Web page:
I had heard the Sergeant’s words and understood them thoroughly but they were no more significant than the clear sounds that infest the air at all times — the far cry of gulls, the disturbance a breeze will make in its blowing and water falling headlong down a hill. Down into the earth where dead men go I would go soon and maybe come out of it again in some healthy way, free and innocent of all human perplexity. I would perhaps be the chill of an April wind, an essential part of some indomitable river or be personally concerned in the ageless perfection of some rank mountain bearing down upon the mind by occupying forever a position in the blue easy distance. Or perhaps a smaller thing like movement in the grass on an unbearable breathless yellow day, some hidden creature going about its business — I might well be responsible for that or for some important part of it. Or even those unaccountable distinctions that make an evening recognisable from its own morning, the smells and sounds and sights of the perfected and matured essences of the day, these might not be innocent of my meddling and my abiding presence.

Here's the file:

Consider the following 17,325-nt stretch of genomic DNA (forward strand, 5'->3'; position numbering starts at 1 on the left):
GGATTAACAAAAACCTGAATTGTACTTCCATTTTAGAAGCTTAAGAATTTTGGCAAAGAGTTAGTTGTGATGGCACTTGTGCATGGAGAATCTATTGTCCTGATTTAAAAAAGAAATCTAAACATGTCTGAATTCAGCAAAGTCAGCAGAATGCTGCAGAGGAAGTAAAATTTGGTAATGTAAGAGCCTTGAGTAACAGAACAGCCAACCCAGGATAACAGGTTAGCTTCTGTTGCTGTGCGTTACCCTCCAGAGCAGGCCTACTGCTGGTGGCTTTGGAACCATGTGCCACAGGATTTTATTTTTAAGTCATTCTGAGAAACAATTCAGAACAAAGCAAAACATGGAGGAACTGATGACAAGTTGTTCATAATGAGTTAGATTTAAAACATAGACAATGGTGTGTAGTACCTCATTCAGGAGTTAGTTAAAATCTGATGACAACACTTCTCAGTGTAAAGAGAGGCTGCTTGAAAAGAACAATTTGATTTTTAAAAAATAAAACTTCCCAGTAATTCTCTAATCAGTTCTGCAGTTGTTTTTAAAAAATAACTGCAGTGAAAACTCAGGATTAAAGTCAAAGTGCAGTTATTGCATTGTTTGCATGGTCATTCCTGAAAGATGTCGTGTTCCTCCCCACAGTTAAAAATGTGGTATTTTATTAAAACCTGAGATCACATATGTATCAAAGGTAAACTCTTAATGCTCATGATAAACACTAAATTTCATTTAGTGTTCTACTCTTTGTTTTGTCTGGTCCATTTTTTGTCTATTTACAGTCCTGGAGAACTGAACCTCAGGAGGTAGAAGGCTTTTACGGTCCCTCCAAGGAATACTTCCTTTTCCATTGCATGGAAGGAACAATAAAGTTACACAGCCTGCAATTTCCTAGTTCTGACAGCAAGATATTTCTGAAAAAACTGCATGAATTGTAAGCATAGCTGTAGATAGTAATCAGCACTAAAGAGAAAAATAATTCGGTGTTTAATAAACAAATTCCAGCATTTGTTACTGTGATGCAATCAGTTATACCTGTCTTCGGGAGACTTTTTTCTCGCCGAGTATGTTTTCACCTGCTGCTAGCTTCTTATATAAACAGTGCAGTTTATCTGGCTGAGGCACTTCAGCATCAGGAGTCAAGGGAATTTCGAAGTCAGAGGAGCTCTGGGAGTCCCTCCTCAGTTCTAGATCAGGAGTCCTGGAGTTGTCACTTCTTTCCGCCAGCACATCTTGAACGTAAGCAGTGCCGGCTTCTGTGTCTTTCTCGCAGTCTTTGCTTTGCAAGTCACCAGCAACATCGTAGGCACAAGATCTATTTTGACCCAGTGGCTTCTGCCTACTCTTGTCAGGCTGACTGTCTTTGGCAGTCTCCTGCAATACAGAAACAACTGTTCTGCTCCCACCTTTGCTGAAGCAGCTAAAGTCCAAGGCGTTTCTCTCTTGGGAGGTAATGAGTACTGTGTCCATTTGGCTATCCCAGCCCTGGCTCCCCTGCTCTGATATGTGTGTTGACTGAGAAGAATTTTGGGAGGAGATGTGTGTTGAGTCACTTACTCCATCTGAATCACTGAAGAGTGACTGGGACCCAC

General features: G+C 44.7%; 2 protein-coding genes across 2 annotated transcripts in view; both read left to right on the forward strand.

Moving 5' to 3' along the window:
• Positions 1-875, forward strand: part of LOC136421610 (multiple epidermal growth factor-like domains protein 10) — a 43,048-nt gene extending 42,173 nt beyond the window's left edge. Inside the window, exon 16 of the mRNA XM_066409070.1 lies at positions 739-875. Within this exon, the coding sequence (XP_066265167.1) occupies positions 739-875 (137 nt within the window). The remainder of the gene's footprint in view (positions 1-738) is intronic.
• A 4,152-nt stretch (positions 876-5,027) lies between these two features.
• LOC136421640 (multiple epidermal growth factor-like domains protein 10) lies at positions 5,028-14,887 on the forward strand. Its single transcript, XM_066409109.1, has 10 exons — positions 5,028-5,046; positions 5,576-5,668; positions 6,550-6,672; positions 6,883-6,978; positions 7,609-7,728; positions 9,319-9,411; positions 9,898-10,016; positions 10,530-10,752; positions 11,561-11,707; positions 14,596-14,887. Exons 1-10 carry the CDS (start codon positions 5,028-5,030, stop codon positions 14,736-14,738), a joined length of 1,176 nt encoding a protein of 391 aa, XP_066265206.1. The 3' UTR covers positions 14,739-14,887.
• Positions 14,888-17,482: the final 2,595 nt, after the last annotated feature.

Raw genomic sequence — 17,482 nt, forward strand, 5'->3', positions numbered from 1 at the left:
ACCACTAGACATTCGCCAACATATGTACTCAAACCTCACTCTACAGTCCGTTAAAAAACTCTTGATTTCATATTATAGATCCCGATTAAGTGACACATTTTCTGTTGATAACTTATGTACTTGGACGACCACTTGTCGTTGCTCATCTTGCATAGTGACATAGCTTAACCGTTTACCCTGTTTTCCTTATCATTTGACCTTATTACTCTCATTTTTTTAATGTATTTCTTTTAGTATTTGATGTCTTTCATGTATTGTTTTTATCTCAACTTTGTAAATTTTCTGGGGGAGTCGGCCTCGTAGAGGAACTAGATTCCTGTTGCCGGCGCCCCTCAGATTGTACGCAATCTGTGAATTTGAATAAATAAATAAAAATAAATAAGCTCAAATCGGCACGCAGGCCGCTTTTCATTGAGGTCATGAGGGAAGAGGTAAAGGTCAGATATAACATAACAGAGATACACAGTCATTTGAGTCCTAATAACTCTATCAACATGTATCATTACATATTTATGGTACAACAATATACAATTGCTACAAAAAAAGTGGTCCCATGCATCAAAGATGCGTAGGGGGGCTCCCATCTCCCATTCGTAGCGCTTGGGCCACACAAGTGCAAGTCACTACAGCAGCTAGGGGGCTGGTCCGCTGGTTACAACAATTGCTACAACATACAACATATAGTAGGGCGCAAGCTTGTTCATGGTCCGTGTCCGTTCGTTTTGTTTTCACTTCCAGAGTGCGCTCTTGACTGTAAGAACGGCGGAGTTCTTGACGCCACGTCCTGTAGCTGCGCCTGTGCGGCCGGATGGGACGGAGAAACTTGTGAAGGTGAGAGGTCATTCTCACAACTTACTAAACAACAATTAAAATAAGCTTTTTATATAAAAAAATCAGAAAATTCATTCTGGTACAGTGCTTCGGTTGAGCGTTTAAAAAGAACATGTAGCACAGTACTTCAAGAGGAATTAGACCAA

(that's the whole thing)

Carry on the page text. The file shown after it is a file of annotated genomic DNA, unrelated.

. . . . Or perhaps I would be an influence that prevails in water, something sea-borne and far away, some certain arrangement of sun, light and water unknown and unbeheld, something far-from-usual. There are in the great world whirls of fluid and vaporous existences obtaining in their own unpassing time, unwatched and uninterpreted, valid only in their un-understandable mystery, justified only in their eyeless and mindless immeasurability, unassailable in their actual abstraction; of the inner quality of such a thing I might well in my own time be the true quintessential pith. I might belong to a lonely shore or be the agony of the sea when it bursts upon it in despair.
— Flann O’Brien, The Third Policeman